Is it possible to get much cooler than a film about shooting pool for money against legendary players? How about an achingly beautifully black and white film about shooting pool starring Paul Newman and George C. Scott? Newman is Fast Eddie Felson, a pool hustler who is defined right from his opening scene/hustle. His dream is to make it to the city to take on Minnisota Fats, the greatest straight pool player around. This is where the Hustler takes a turn from your average "Guy with a dream" story. It only takes about three scenes before Felson is playing against Fats, and beating him pretty badly too. Only this game goes until someone calls it quits, and Fats eventually wear down Felson over the course of a highly enjoyable (from the viewer's perspective) sequence of pool games. From there Felson's world crashes around him and he winds up taking sides with a big money man played by George C. Scott who teaches Felson why he lost and why he needs the killer instinct to win. But is this really the kind of instinct a guy like Felson wants to develop? With tight, refined filming, a wonderful script, and a cast that just keeps getting better, The Hustler is truly a great film and a wonderful movie.
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Format: VHS Tape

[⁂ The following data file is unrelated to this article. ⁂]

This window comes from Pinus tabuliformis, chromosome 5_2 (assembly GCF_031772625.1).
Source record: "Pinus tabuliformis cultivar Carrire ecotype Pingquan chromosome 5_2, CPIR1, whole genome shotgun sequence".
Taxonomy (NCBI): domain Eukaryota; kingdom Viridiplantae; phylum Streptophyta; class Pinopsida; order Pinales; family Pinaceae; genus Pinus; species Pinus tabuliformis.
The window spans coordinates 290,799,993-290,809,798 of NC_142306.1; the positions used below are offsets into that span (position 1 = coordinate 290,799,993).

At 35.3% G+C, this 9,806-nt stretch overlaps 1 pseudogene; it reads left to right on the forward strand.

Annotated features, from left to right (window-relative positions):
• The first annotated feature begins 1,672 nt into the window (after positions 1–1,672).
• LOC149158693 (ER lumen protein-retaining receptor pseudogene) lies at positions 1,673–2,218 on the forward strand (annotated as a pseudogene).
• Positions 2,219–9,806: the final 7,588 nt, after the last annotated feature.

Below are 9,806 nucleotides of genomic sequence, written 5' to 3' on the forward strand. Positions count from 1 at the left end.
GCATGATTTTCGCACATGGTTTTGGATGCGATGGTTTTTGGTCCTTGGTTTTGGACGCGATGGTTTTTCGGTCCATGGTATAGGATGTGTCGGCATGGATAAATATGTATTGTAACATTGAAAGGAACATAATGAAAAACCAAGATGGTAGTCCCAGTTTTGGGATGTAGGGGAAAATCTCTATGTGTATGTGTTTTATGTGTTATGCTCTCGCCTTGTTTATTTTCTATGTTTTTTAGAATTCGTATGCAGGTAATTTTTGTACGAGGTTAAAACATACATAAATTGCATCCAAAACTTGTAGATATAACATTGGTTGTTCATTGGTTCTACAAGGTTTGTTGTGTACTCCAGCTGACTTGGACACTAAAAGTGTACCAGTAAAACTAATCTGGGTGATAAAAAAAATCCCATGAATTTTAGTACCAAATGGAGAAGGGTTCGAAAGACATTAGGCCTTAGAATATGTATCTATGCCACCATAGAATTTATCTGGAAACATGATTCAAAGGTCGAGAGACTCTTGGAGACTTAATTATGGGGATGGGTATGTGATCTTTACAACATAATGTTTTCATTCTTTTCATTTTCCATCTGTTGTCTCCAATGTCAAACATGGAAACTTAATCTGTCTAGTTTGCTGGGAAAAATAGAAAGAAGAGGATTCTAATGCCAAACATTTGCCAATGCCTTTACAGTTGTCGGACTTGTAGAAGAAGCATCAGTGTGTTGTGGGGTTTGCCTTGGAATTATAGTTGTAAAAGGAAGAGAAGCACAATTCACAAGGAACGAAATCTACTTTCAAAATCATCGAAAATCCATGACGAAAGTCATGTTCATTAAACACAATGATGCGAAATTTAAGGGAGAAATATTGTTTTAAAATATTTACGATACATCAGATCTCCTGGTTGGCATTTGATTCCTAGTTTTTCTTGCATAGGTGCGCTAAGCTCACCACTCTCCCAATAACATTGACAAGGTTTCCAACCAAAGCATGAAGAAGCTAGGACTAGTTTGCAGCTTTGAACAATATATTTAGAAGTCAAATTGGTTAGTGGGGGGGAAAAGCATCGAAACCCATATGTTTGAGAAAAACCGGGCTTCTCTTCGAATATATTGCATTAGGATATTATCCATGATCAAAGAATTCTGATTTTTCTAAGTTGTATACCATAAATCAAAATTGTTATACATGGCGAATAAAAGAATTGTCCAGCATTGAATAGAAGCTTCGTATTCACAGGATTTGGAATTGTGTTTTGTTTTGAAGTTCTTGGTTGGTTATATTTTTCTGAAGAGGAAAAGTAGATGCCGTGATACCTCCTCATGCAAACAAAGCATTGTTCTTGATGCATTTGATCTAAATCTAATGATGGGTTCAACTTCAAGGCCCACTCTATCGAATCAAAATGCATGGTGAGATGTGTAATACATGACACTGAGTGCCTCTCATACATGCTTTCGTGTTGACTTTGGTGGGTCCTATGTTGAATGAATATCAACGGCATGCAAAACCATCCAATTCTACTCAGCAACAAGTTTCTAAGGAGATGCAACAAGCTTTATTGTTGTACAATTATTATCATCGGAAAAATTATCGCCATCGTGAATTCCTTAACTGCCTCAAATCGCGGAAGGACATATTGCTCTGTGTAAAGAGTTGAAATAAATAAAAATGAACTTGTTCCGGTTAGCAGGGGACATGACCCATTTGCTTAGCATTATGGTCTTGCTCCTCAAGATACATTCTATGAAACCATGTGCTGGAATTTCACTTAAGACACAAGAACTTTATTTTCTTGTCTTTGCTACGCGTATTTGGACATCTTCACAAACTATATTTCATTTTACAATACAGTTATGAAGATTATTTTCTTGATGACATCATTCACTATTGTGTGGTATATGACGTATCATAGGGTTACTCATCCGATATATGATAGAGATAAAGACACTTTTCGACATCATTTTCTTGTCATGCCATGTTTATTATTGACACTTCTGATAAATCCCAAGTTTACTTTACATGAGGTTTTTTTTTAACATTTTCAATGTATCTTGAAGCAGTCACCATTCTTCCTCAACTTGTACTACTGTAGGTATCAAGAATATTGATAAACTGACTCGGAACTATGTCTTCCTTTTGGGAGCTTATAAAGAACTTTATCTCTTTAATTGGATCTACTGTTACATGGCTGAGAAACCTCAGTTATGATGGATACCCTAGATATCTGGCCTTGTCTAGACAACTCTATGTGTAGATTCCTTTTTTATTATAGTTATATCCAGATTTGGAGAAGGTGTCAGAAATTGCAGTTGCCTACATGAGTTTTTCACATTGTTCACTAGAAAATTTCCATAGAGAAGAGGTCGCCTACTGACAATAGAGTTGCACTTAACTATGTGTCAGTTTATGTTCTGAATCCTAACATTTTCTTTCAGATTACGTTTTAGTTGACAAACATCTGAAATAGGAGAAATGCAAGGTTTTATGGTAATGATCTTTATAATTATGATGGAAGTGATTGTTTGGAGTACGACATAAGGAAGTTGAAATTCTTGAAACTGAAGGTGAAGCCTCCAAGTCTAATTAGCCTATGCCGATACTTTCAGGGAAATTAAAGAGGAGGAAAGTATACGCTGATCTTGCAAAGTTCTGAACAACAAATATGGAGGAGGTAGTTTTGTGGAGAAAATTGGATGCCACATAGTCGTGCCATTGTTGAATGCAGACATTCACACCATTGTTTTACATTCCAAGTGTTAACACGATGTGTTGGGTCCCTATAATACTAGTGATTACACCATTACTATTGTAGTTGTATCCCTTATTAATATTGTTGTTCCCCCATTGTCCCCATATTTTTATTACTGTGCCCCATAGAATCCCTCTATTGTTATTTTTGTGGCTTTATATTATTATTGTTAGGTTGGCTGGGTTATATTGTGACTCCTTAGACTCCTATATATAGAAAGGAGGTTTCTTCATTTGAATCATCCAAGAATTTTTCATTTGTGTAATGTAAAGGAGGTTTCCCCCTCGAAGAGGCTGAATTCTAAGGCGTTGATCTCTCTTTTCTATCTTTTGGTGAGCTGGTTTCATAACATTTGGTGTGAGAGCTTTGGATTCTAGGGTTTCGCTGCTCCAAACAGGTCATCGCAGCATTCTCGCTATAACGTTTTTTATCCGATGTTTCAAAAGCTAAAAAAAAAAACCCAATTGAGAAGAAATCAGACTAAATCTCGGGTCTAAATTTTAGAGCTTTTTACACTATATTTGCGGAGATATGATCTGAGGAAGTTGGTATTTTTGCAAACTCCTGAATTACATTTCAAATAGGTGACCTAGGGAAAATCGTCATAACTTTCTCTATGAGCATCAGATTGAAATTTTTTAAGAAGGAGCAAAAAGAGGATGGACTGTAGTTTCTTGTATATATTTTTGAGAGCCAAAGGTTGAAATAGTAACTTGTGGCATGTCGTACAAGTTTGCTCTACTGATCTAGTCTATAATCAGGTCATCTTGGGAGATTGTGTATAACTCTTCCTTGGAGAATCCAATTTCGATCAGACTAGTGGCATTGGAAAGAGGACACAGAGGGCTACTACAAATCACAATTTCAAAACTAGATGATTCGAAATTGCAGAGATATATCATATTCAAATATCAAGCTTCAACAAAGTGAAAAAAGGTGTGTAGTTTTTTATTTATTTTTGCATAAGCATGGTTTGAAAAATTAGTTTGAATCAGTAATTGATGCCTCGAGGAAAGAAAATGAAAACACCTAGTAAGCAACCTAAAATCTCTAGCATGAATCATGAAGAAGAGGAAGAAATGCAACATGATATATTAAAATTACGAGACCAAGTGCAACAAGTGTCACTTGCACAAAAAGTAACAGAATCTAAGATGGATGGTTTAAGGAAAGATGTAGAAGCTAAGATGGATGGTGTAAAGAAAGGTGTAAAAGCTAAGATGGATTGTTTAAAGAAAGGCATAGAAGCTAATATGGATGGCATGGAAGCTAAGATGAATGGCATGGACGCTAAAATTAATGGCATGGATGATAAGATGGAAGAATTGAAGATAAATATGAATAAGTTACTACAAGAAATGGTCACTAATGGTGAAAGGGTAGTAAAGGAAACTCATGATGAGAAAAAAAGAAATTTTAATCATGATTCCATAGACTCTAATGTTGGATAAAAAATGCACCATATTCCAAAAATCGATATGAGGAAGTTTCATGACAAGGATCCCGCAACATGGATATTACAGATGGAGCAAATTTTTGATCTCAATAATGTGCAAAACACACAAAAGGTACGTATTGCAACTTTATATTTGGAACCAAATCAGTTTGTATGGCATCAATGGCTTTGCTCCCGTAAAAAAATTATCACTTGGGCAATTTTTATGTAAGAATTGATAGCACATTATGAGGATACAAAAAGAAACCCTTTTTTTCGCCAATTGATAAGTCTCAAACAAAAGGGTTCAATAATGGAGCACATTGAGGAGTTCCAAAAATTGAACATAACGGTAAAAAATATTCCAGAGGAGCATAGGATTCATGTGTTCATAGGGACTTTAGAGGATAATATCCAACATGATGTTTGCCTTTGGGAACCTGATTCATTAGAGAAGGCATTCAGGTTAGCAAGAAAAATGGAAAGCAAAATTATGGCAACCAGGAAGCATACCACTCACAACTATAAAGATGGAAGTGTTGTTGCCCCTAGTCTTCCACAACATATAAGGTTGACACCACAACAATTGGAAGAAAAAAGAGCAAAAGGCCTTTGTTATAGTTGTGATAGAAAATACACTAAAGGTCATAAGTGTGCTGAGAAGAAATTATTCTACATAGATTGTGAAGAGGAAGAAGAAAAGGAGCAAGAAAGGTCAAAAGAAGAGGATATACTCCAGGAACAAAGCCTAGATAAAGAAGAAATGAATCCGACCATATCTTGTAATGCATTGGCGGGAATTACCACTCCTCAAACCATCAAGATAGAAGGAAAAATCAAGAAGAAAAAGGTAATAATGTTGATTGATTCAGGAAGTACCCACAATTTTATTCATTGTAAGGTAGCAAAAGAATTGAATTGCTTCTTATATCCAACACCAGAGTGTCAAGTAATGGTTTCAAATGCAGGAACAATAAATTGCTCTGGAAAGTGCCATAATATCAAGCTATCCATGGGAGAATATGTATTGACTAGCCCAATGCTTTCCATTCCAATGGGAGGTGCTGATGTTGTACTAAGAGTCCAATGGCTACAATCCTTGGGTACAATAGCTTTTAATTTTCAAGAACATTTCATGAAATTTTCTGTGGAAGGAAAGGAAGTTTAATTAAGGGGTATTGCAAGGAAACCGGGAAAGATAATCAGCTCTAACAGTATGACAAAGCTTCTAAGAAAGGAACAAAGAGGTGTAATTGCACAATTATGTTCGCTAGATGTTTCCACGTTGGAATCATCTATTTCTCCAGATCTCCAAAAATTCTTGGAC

Hopelessly grandiose, Ed Felson heads east with a well heeled stooge. Hoping to embarass reigning pool champ Minnesota Fats, and yes, take his $$, they hustle the poor, the naive, and the handicapped. Once in NY, Eddie gets his shot...and blow it. Enter Burt Gordon ("I like the action"), who agrees to back Eddie in bigger and better things. Eddie meets a gorgeous waif who haunts the nearby bus station. She loves him. In Eddie she sees passion, dedication....things she herself lacks. Their tumultuous union ends as sadly as it began. Eddie realizes that he inflicted these tragedies by being a loser. He succeeds in undoing it, but its all for naught as the story ends with a it should. Probably one of the tn best American films ever made. But there's more: the powerhouse cast is awesome. Comedian Jackie Gleason puts forth an incredible portrayal of the loathesome Minnesota Fats. Gleason adds humanity to a character of mythic proportion. A wonderous and seemingly knowing study. Piper Laurie's portrayal of the terminally adolescent drunk with the high IQ and romantic perceptiveness is gripping. Her death seems wrong. George C. Scott's rendition of the Devil is, ofcourse, right on. What a man! Murray Hamilton's turn as a loser hoping for that one last break is sad and convincing. Newman's "Fast Eddie" is easily beleivable. In fact, he seems to regale in the part. As if it were tailor-made for him. The supporting cast are just as good. Sometimes even better. Jake LaMotta should've been an actor. The cinematography is awesome. They must've had the cameras on railroad tracks. Actually, I know they did. There is a scene in this film that is magical in its seamless movement. The decision to record in B/W was a good one. The story is dank, and disturbing. The B/W only enhances it. A great film on many levels.